Saturday morning it was a scorcher at Mazda Raceway Laguna Seca for the first day of racing at the 2015 Rolex Monterey Motorsports Reunion. The weather was downright hot – 81 degrees F by 10:30am … and climbing. The skies had odd thin wisps and veils of transparent clouds scattered about. People were absolutely everywhere, taking photos, gawking and gaping in the paddock and around the course at the eight Groups of A cars. It was difficult at times to get a clear shot of any car or driver. The morning schedule called for fifteen minute, timed races, followed by afternoon races of 20 minutes each.
The grids for the morning races were set by combining the two practice session times and those race results set the grids for the afternoon races. However, the only times shown on any of the results sheets were those of average and fastest race lap in each race. This vintage weekend is not considered “a competition event.”
This year’s Reunion is honoring The 50th Anniversary of the Shelby 350GT, and they were show cased in the Bonhams 1793 Cup Races for Group 3A – 1965-1970 Shelby Mustang Cars.
Thirty-two of the 38 entries took the Green Flag in the morning race. Terry Lawlor of Australia won in his No.8 1966 Shelby, beating pole sitter Tommy Steuer of Colombia in his No.1 1966 Shelby. Third place was Jim Hague’s No.211 1966 Shelby.
The Margin of Victory was 00.570 seconds, with the average race lap of 70.866 mph. The Mazda Zoom-Zoom radar screen on the Start-Finish bridge clocked a fast lap of 121 mph, but just once.
Although the Group 3A time span was listed as 1965-1970, all the cars were 1965-1966. Twenty-five of the 40 entrants were 1966 cars, and the rest were 1965.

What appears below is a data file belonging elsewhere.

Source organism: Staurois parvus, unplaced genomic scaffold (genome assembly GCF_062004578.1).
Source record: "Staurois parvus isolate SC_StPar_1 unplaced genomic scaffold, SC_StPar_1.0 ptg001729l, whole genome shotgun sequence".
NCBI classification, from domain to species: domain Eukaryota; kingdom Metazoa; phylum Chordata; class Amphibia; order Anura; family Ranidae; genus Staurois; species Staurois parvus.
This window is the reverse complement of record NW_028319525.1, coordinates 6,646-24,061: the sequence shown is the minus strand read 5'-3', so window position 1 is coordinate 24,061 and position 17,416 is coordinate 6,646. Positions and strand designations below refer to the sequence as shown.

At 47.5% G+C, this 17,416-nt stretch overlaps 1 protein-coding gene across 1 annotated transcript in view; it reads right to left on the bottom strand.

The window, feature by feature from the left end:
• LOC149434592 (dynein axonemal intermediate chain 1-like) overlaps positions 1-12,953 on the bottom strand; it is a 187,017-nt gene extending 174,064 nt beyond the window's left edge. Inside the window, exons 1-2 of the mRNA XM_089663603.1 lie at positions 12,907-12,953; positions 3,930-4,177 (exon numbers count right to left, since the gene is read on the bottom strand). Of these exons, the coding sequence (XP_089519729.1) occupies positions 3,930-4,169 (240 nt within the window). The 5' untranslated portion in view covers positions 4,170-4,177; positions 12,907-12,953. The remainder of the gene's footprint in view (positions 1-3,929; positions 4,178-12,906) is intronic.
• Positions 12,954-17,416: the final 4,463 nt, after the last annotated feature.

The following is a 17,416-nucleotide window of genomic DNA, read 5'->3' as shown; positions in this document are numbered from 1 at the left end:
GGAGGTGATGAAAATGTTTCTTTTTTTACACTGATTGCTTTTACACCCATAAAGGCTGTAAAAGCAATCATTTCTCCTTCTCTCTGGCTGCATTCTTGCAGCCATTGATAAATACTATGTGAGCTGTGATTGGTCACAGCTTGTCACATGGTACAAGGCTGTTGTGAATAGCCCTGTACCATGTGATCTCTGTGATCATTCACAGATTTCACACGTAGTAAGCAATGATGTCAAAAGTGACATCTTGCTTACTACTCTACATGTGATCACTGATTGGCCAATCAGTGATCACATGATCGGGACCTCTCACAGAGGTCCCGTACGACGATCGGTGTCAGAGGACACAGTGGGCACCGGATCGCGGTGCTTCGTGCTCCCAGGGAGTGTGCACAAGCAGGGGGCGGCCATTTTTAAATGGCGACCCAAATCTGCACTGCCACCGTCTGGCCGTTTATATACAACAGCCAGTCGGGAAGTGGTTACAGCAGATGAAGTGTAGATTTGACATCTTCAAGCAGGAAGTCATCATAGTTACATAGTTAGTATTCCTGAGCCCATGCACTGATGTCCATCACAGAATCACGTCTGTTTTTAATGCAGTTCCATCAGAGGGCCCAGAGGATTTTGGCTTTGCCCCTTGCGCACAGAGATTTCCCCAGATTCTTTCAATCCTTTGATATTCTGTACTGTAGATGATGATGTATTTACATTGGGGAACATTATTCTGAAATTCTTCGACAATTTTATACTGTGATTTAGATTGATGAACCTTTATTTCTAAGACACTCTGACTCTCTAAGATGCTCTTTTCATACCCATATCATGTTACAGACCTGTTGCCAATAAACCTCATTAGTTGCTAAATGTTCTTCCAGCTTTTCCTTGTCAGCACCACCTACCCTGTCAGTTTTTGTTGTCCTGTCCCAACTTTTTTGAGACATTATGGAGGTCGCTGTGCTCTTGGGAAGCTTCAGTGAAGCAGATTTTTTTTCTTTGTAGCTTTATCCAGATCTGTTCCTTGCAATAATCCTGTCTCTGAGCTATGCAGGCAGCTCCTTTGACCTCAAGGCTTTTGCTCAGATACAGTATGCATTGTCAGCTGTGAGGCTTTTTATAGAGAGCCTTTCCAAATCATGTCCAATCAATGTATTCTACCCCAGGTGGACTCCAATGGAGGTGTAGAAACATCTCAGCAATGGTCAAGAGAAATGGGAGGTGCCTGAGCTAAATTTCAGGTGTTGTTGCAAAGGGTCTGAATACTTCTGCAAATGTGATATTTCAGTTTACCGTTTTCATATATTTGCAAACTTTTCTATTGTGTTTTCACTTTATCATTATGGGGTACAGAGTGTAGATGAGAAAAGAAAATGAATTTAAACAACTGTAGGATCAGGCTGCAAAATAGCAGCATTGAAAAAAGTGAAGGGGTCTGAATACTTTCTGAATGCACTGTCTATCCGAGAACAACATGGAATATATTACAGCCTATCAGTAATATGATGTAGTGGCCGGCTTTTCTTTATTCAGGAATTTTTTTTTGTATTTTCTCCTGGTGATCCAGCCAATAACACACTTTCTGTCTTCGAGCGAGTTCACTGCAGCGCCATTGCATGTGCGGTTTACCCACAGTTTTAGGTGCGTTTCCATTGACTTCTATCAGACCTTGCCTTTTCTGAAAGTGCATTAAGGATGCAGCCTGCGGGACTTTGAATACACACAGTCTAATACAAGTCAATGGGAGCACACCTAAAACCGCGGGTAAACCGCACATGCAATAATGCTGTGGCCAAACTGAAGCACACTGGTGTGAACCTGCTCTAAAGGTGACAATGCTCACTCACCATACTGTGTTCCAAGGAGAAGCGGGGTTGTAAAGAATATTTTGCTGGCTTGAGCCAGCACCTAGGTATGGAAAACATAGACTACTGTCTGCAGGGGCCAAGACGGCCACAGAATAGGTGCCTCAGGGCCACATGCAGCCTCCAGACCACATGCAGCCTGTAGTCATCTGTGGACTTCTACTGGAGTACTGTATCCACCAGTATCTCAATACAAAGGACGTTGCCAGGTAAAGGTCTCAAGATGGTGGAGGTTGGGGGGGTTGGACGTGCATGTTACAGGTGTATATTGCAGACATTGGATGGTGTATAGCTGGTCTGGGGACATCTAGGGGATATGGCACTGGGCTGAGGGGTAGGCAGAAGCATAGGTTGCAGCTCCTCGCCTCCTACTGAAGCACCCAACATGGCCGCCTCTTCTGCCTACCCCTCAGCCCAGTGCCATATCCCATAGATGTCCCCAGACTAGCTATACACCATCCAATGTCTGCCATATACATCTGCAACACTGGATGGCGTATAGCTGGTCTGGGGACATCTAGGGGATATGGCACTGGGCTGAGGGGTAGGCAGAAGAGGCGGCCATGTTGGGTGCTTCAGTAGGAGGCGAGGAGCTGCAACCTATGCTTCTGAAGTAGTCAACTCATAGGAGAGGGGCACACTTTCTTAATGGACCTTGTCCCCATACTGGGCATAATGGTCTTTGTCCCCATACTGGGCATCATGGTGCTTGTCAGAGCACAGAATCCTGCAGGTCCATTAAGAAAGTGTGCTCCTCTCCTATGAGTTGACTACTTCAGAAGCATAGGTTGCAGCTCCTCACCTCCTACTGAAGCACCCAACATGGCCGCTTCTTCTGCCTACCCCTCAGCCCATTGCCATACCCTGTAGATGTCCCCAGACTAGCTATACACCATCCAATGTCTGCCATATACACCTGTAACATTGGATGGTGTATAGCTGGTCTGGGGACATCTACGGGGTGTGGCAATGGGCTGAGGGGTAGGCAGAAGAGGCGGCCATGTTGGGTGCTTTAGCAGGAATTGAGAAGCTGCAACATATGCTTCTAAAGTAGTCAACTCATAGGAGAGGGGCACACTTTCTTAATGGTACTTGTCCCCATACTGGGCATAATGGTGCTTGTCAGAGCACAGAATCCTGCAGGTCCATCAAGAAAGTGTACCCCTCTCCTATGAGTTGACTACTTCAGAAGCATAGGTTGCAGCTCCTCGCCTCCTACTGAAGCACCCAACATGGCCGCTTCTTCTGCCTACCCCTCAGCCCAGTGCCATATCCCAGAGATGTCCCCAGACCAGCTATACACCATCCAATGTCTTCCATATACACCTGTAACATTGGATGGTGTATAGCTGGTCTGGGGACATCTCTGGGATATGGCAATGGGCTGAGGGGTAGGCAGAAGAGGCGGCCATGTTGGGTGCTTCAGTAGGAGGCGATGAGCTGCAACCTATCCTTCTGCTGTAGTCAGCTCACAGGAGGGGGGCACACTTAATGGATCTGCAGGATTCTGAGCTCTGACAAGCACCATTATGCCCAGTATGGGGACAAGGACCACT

Conrad Stevenson of Berkeley Ca won the Group 1A Race for Pre 1940 Sports Racing and Touring Cars. And it was a good year for 1939. Stevenson drove his No.39 1939 Alfa Romeo 6C2500 Super Sport to victory 19.767 seconds ahead of runner up Joe Harding/s No.11 1939 Lagonda V12 Le Mans. Howard Swig finished third in his No.19 1931 Chrysler CD-8 Le Mans. Only 15 of the 29 entries ran the race. Missing from the field was pole sitter Richard Morrison of KS in his No.12 1939 Lagonda V12.
A large field ran the Group 2A race or 1955-1962 GT Cars. Pole sitter Joe Colasacco of CT won in his 1963 Alfa Romeo TZ-1, 02.466 seconds ahead of Ron goodman of Australia in his 1954 Porsche 356. Mark Colbert was third driving his 1962 Ferrari 250 GT Lusso Competizione.
Pole sitter Bruce Canepa pulled his No.12 1979 Porsche 935 into the pits with mechanical problems after the first lap of the morning Group 4A Race for 1973-1981 FIA, IMSA GT-GTX, AAGT, GTU Cars. Didier Andr from France won the race in his No.76 1977 Greenwood Corvette, after starting third. He was 24.885 seconds ahead of runner-up Chris Liebenberg’s No.22 1982 Ford Mustang. Finishing third was Ranson Webster’s No.42 1976 Porsche 935 K3. The average lap was 83.979 mph. The top speed recorded – just once – on the Zoom-Zoom screen was 140 mph.
Patrick Long, Leh Keen and Erich Joiner
Thirty five of the 41 entrants ran the 11-lap 4A race. Among the drivers were Pro Porsche drivers, Patrick Long – the only American Porsche factory driver running in the FIA World Endurance Cup and Leh Keen, who runs the USCC Series. Also multi-talented veteran driver, John Morton. Long drove Alan Benjamin’s No.61 Porsche 3.0 Carrera RSR, Keen drove David Mac’s No.28 1977 Porsche 934.5; and Morton ran Rob Fuller’s No.49 1972 Datsun 240Z
Pole sitter Derek Hill of CT, son of the late F1 World Champion Phil Hill, won the Group 5A Race for 1955-1961 Sports Racing Cars over 2000cc, racing No.3 1962 Maserati Tripo 161 owned by Lawrence Auriana. His lead ahead of Greg Meyer’s No.41 1962 Dailu Mk2 was 01.190 seconds. Third overall in the 25-car field was Joseph Diloreto’s No.33 1961 Dolphin SportsRacer. The average race speed was 68.344 mph.
Another well-known driver in the field was long-time veteran sports car driver, Derek Bell of England. He raced the No.96 1959 Maserati T-61 owned by Jack Croul. The car was qualified by Jon Norman Thursday and Friday as Bell had other commitments. Bell started and finished tenth.